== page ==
I already addressed the 17-year-8-month fallacy. It's a result heavily dependent on that 1998 spike, and uses a methodology that fails the most primitive of tests. It doesn't give nearly the same length of time when used with the UAH dataset from skeptics John Christy and Roy Spencer.

The Central England Temperature record is from a tiny, localized spot of the earth's surface. It's complete nonsense to use that as a gauge of normal global temperature variation. Look at how much individual stations vary from each other in the surface temperature record.

RE: No global warming for 17 plus years
By Proton2 on 4/15/2014 6:40:26 AM , Rating: 2
That "trash" is factual information. I could spend days typing out all the information I have learned about climate science. We are on a forum with limited capacity and what I linked was very topical to todays discussions here.
Look, I began just over 4 years ago to seek the truth, the whole truth and nothing but the truth on climate science. I started with almost no knowledge of this topic. I have a scientific background, I'm a computer scientists and a mathematician with a good dose of electrical engineering experience and I have studied physics, graduated from high school with honors (within the top 10% of all students), went to Simon Fraser University. So I ain't no dummy. :-)
I quickly discovered that there was a lot of junk science masquerading as real climate science. And then there's the climategate emails. I'm thinking of writing a book about my voyage of discovery. I'm going to call it "Something Funny Happened On The Way To The Climate Science Forum".
Anyways... I know the climate science extremely well and I'm developing software to help visualize and bring the science to the masses, fellow climate science research enthusiasts, via native apps on current and future consumer computer devices.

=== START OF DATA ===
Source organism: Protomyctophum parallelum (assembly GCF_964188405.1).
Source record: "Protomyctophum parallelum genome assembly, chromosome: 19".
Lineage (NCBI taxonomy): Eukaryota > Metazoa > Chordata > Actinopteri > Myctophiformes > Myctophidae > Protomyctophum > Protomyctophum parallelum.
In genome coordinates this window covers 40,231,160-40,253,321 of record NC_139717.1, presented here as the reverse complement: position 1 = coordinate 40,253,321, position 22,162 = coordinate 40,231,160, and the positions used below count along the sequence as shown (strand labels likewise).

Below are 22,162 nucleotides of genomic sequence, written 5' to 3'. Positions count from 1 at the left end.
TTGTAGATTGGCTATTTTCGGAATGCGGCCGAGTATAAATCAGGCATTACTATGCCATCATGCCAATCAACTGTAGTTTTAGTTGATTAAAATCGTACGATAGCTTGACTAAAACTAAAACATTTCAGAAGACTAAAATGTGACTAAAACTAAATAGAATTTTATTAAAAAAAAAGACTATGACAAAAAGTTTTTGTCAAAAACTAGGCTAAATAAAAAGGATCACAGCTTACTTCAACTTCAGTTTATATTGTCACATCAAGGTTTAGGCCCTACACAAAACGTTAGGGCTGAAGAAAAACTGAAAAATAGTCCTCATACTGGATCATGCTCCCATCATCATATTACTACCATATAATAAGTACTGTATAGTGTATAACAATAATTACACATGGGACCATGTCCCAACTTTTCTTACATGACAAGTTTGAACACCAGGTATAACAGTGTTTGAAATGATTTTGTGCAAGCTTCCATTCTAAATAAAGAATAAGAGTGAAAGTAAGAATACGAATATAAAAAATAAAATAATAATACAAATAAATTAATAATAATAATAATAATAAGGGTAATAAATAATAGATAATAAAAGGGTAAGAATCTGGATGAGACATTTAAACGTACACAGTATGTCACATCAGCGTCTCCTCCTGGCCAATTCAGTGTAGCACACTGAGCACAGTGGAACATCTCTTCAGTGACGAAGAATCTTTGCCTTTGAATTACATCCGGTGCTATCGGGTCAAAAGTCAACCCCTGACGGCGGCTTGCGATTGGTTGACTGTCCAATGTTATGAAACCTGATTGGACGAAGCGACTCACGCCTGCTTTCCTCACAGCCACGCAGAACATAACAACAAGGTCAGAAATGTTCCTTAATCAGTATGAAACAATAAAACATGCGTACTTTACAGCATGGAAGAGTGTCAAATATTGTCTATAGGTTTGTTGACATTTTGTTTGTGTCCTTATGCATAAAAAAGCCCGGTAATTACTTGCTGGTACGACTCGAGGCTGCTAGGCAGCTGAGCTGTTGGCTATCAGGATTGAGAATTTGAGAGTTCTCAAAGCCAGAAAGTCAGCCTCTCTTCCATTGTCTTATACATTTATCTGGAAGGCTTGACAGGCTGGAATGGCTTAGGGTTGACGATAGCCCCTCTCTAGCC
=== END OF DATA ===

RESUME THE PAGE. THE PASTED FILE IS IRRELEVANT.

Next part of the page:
You can watch this place: for details, but I'm very busy with my research and development.
Not only am I not concerned about global warming / climate change, but the science informs me that more CO2 in the atmosphere is better for the planet. Will make it greener, will help feed more people, plants and other animals. Putting more CO2 into the atmosphere is being green and environmentally friendly.

RE: No global warming for 17 plus years
By Dorkyman on 4/15/2014 10:48:16 AM , Rating: 2
I read one report years ago that said methane gas is an extremely potent greenhouse gas and is emitted from cattle in prodigious quantities. And cattle herds also increase as "quality of life" increases.

I need to build a slip-on catalytic converter of some sort. I'm sure the cows won't mind.

By Mint on 4/15/2014 3:11:59 PM , Rating: 2
Methane is potent but short lived. If you release some, it gets oxidized into CO2 and water at a rate of 50% every 7 years.

By Mint on 4/15/2014 3:08:03 PM , Rating: 2
That "trash" is factual information.
It is irrelevant information. Fitting a straight line on a data subset without justification proves nothing, and CET covers <0.01% of the earth in a single localized spot. You know damn well that it's bad science to use that as a proxy for global temperature variance.

If you really are a computer scientist, then test your claims with some modelling like I suggested. Mask an underlying signal (e.g. a straight line with a slope of 0.010-0.015 deg/year) with some low frequency noise (about 0.5 deg in amplitude), and do some selective linear regression.

That's what someone who's really after the truth would do.

RE: No global warming for 17 plus years
By ironargonaut on 4/14/2014 9:17:17 PM , Rating: 2
Let me see possible justification would be, I don't know maybe that's the length of time since we have had no warming. It's not "cherry picking". It's going back in time until you reach the point where no statistical warming has occurred. The math picks the number not the person.
Go back to 1999 then if you think it is caused by 1998 umm still a pretty flat line.
You ever notice how the trend lines for warming always seem to start at a dip.

By Mint on 4/14/2014 10:49:22 PM , Rating: 2
It's not "cherry picking". It's going back in time until you reach the point where no statistical warming has occurred.

Yes it is cherry picking. You can do that with any noisy signal.

I can plot a synthetic signal y(t) = a*t + n(t), where n(t) is a noise signal of some defined spectral character, and I guarantee you that there will be values of t for which where your methodology will conclude that the underlying signal is flat for the last x years.